What exactly to make of that initial leaked list—that crucial first peek into the abyss—is a question that took nearly a year to answer, with a lot of risk and a lot of serious legwork to get there. The answer to the question matters. Because either this is a scandal we understand and get ahold of and come up with solutions for, or this is the future, for all of us, with no holds barred.
This book is the behind-the-scenes story of the Pegasus Project, the investigation into the meaning of the leaked data, as told by Laurent Richard and Sandrine Rigaud of Forbidden Stories, the two journalists who got access to the list of fifty thousand phones. With the list in hand, they gathered and coordinated an international collaboration of more than eighty investigative journalists from seventeen media organizations across four continents, eleven time zones, and about eight separate languages.
“They held this thing together miraculously,” says an editor from the Guardian, one of the partners in the Pegasus Project. “We’ve got, like, maybe six hundred journalists. The Washington Post is maybe twice the size. And to think that a small nonprofit in Paris, with just a handful of people working for it, managed to convene a global alliance of media organizations and take on not just one of the most powerful cybersurveillance companies in the world but some of the most repressive and authoritarian governments in the world, that is impressive.”
In the daily back-and-forth of American news and politics—my wheelhouse—it is rare indeed to come across a news story that is both a thriller and of real catastrophic importance. Regular civilians being targeted with military-grade surveillance weapons—against their will, against their knowledge, and with no recourse—is a dystopian future we really are careening toward if we don’t understand this threat and move to stop it. The Pegasus Project saga not only shows us how to stop it; it’s an edge-of-your-seat procedural about the heroes who found this dragon and then set out to slay it. I have never covered a story quite like this, but Laurent and Sandrine sure have, and it is freaking compelling stuff.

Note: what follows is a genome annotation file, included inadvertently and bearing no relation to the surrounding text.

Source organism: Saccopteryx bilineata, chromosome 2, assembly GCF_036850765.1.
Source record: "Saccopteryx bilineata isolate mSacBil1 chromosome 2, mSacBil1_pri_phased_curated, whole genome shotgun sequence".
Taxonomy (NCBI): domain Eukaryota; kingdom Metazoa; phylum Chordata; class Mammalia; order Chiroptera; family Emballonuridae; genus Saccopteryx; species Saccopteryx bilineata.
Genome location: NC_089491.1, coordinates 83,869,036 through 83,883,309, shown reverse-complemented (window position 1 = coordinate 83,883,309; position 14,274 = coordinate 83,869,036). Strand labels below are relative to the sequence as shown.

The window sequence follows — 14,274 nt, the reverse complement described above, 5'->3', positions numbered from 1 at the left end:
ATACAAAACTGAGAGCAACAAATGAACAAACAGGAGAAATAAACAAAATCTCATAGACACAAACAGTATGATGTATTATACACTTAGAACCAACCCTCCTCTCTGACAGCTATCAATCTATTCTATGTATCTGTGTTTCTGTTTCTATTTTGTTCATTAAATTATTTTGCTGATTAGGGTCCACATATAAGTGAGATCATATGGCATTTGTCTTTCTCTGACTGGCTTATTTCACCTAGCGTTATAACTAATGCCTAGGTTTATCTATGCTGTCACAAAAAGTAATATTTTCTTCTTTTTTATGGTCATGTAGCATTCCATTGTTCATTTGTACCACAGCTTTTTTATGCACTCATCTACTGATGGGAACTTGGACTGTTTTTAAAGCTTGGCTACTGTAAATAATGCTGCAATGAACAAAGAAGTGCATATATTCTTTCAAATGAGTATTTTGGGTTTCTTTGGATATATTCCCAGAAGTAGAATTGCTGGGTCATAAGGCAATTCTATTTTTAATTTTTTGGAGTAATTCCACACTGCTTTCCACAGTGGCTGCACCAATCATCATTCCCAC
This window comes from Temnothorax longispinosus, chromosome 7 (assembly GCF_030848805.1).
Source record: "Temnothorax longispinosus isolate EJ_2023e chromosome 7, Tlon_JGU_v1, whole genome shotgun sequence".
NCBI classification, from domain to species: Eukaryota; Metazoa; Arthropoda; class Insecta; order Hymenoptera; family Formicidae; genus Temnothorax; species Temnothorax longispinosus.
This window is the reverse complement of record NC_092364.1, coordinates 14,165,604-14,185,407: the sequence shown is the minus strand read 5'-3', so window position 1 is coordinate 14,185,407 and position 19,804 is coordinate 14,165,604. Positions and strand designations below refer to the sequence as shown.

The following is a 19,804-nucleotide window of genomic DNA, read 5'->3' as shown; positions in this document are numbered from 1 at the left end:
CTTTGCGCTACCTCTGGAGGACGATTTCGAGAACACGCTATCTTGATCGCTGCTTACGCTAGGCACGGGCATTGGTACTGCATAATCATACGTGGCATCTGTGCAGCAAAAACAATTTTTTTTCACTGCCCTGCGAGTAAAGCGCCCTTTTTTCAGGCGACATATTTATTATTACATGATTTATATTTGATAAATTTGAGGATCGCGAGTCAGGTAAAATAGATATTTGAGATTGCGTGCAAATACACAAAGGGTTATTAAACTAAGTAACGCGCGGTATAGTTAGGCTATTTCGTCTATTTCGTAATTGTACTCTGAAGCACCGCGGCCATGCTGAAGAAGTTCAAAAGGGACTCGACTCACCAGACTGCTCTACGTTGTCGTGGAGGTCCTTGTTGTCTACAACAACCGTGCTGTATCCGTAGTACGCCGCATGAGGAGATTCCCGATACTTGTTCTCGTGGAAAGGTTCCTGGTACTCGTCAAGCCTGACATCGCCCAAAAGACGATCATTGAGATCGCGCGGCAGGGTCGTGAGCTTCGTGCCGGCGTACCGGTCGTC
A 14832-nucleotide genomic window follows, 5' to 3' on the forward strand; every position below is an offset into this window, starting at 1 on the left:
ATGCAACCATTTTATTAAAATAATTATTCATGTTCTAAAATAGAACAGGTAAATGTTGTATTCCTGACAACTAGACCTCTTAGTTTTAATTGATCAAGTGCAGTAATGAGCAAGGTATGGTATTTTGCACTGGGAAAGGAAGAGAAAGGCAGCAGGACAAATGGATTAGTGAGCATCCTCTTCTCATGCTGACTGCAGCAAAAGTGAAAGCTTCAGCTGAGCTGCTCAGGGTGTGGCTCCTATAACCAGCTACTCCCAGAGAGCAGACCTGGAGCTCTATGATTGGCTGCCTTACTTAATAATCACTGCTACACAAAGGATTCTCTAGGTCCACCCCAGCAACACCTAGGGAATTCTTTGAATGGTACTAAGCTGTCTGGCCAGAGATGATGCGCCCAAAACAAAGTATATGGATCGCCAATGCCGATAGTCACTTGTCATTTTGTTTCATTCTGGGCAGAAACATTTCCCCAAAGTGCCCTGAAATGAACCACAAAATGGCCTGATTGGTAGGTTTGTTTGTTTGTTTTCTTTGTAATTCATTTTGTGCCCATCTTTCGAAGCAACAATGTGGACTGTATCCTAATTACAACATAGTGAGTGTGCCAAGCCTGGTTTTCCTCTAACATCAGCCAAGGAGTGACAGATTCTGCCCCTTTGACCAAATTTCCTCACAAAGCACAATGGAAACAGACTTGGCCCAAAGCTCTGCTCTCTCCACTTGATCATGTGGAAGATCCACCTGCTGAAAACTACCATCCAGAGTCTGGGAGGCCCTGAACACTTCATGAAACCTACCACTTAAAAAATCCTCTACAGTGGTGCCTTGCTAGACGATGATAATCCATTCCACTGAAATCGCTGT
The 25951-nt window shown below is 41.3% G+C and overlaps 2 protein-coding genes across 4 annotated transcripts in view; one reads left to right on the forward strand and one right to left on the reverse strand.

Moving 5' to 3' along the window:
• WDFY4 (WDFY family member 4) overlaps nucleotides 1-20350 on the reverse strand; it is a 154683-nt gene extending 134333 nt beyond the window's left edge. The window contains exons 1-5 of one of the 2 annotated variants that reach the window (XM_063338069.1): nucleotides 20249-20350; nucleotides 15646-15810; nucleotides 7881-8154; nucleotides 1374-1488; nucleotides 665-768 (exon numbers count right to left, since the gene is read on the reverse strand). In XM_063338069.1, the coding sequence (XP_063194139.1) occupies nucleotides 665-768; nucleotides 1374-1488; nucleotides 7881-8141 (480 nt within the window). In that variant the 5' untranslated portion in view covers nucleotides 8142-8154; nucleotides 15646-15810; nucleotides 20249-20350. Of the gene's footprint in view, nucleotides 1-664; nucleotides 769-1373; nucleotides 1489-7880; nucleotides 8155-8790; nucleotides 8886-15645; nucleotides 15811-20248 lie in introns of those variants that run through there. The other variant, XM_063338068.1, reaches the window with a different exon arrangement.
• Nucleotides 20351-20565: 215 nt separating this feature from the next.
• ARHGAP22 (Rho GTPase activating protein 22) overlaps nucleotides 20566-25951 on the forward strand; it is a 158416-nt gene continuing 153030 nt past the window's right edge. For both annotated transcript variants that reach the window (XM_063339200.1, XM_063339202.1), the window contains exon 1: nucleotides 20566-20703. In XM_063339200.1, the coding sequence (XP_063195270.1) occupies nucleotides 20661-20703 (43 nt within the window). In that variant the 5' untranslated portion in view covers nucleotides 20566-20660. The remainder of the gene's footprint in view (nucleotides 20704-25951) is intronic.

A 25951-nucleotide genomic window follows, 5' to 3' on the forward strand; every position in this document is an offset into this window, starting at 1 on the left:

The engine of the narrative you’re about to read is the risky investigation itself, from the minute these guys first got access to that leaked list in the last half of 2020 to publication in July 2021. But herein also is the story of the company NSO, its Israeli government benefactors, and its client states, which takes the reader from Tel Aviv to Mexico City to Milan, Istanbul, Baku, Riyadh, Rabat, and beyond. The company’s ten-year rise—from its unlikely inception, to its early fights with competitors, to its golden era of reach and profitability—reveals the full history of the development, the weaponization, and the mindless spread of a dangerous and insidious technology.
“If you’re selling weapons, you better make sure you’re selling those to someone who is accountable for their actions,” one young Israeli cybersecurity expert says. “If you’re giving a police officer a gun and if that police officer starts shooting innocent people, you are not to be blamed. But if you’re giving a chimpanzee a gun and the chimpanzee shoots someone, you can’t blame the chimpanzee. Right? You will be to blame.” Turns out this story has armed chimpanzees up the wazoo. And a lot of innocent people shot at by the proverbial police, too.